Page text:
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Myths and Legends of All Nations Famous Stories from the Greek, German, English, Spanish, Scandinavian, Danish, French, Russian, Bohemian, Italian and other sources

Page: 48

Immediately the fifty heroes got on board, and seizing their oars, held them perpendicularly in the air, while Orpheus (who liked such a task far better than rowing) swept his fingers across the harp. At the first ringing note of the music they felt the vessel stir. Orpheus thrummed away briskly and the galley slid at once into the sea, dipping her prow so deeply that the figurehead drank the wave with its marvelous lips, and rising again as buoyant as a swan. The rowers plied their fifty oars, the white foam boiled up before the prow, the water gurgled and bubbled in their wake, while Orpheus continued to play so lively a strain of music that the vessel seemed to dance over the billows by way of keeping time to it. Thus triumphantly did the Argo sail out of the harbor amid the huzzas and good wishes of everybody except the wicked old Pelias, who stood on a promontory scowling at her and wishing that he could blow out of his lungs the tempest of wrath that was in his heart and so sink the galley with all on board. When they had sailed above fifty miles over the sea Lynceus happened to cast his sharp eyes behind, and said that there was this bad-hearted king, still perched upon the promontory, and scowling so gloomily that it looked like a black thunder-cloud in that quarter of the horizon.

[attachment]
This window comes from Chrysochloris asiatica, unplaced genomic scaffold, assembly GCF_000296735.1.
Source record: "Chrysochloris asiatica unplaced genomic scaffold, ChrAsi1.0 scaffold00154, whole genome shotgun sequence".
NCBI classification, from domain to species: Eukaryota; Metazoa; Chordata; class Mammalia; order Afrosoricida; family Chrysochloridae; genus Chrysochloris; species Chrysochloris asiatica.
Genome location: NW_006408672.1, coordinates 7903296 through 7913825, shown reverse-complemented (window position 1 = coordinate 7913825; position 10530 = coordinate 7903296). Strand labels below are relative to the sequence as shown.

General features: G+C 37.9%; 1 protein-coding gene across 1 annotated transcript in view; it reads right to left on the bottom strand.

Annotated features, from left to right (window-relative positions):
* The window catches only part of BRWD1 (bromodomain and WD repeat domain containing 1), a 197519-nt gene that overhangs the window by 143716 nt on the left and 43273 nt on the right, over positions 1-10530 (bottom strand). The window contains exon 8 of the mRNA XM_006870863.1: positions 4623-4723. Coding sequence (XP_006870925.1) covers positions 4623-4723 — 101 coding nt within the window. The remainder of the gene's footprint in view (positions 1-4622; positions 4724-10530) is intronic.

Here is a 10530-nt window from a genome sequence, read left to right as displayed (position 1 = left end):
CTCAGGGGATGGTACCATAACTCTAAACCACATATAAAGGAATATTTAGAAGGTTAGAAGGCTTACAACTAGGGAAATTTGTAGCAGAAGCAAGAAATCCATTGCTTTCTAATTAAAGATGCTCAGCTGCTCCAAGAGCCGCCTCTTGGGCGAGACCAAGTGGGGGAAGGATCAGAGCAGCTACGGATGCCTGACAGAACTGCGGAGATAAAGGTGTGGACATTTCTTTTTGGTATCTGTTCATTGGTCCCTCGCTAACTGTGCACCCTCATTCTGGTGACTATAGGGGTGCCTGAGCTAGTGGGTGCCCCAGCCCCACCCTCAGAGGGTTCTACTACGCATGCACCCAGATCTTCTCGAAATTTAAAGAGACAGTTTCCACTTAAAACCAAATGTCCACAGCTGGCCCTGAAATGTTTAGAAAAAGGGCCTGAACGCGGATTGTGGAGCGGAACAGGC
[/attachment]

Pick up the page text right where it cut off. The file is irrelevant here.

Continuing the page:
In order to make the time pass away more pleasantly during the voyage, the heroes talked about the Golden Fleece. It originally belonged, it appears, to a Bœotian ram, who had taken on his back two children, when in danger of their lives, and fled with them over land and sea as far as Colchis. One[Pg 85] of the children, whose name was Helle, fell into the sea and was drowned. But the other (a little boy named Phrixus) was brought safe ashore by the faithful ram, who, however, was so exhausted that he immediately lay down and died. In memory of this good deed, and as a token of his true heart, the fleece of the poor dead ram was miraculously changed to gold and became one of the most beautiful objects ever seen on earth. It was hung upon a tree in a sacred grove, where it had now been kept I know not how many years, and was the envy of mighty kings who had nothing so magnificent in any of their palaces.

If I were to tell you all the adventures of the Argonauts it would take me till nightfall and perhaps a great deal longer. There was no lack of wonderful events, as you may judge from what you have already heard. At a certain island they were hospitably received by King Cyzicus, its sovereign, who made a feast for them and treated them like brothers. But the Argonauts saw that this good king looked downcast and very much troubled, and they therefore inquired of him what was the matter. King Cyzicus hereupon informed them that he and his subjects were greatly abused and incommoded by the inhabitants of a neighboring mountain, who made war upon them and killed many people and ravaged the country. And while they were talking about it Cyzicus pointed to the mountain and asked Jason and his companions what they saw there.


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